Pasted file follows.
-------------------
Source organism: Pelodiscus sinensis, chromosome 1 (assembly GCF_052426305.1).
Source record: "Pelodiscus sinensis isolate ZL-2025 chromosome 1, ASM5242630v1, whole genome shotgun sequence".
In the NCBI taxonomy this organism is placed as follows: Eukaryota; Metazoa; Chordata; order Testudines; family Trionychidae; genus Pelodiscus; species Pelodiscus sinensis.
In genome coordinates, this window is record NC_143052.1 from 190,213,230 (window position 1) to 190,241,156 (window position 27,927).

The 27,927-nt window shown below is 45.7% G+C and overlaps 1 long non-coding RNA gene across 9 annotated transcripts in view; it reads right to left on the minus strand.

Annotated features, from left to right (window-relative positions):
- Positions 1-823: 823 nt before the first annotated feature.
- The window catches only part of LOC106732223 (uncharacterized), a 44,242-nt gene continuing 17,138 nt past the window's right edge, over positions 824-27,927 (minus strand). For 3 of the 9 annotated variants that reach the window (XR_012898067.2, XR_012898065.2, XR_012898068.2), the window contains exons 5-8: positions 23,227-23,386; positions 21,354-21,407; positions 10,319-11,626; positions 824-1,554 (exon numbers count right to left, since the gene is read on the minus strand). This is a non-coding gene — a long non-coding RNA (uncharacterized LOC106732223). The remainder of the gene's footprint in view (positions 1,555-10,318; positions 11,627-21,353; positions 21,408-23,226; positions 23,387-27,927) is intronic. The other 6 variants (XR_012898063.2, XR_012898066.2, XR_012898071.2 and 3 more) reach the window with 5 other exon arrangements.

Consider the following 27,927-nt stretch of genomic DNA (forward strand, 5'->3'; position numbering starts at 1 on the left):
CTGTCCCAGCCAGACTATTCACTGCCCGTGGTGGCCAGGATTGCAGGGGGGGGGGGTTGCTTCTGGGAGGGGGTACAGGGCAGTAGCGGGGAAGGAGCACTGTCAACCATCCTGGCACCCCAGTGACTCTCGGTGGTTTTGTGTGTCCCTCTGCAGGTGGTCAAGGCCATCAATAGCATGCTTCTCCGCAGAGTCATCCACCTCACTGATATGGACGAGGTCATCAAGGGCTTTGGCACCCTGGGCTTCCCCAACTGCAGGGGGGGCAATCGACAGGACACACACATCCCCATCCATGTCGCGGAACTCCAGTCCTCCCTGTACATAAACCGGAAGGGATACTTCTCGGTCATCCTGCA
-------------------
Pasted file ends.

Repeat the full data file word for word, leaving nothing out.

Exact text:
Source organism: Pelodiscus sinensis, chromosome 1 (assembly GCF_052426305.1).
Source record: "Pelodiscus sinensis isolate ZL-2025 chromosome 1, ASM5242630v1, whole genome shotgun sequence".
In the NCBI taxonomy this organism is placed as follows: Eukaryota; Metazoa; Chordata; order Testudines; family Trionychidae; genus Pelodiscus; species Pelodiscus sinensis.
In genome coordinates, this window is record NC_143052.1 from 190,213,230 (window position 1) to 190,241,156 (window position 27,927).

The 27,927-nt window shown below is 45.7% G+C and overlaps 1 long non-coding RNA gene across 9 annotated transcripts in view; it reads right to left on the minus strand.

Annotated features, from left to right (window-relative positions):
- Positions 1-823: 823 nt before the first annotated feature.
- The window catches only part of LOC106732223 (uncharacterized), a 44,242-nt gene continuing 17,138 nt past the window's right edge, over positions 824-27,927 (minus strand). For 3 of the 9 annotated variants that reach the window (XR_012898067.2, XR_012898065.2, XR_012898068.2), the window contains exons 5-8: positions 23,227-23,386; positions 21,354-21,407; positions 10,319-11,626; positions 824-1,554 (exon numbers count right to left, since the gene is read on the minus strand). This is a non-coding gene — a long non-coding RNA (uncharacterized LOC106732223). The remainder of the gene's footprint in view (positions 1,555-10,318; positions 11,627-21,353; positions 21,408-23,226; positions 23,387-27,927) is intronic. The other 6 variants (XR_012898063.2, XR_012898066.2, XR_012898071.2 and 3 more) reach the window with 5 other exon arrangements.

Consider the following 27,927-nt stretch of genomic DNA (forward strand, 5'->3'; position numbering starts at 1 on the left):
CTGTCCCAGCCAGACTATTCACTGCCCGTGGTGGCCAGGATTGCAGGGGGGGGGGGTTGCTTCTGGGAGGGGGTACAGGGCAGTAGCGGGGAAGGAGCACTGTCAACCATCCTGGCACCCCAGTGACTCTCGGTGGTTTTGTGTGTCCCTCTGCAGGTGGTCAAGGCCATCAATAGCATGCTTCTCCGCAGAGTCATCCACCTCACTGATATGGACGAGGTCATCAAGGGCTTTGGCACCCTGGGCTTCCCCAACTGCAGGGGGGGCAATCGACAGGACACACACATCCCCATCCATGTCGCGGAACTCCAGTCCTCCCTGTACATAAACCGGAAGGGATACTTCTCGGTCATCCTGCA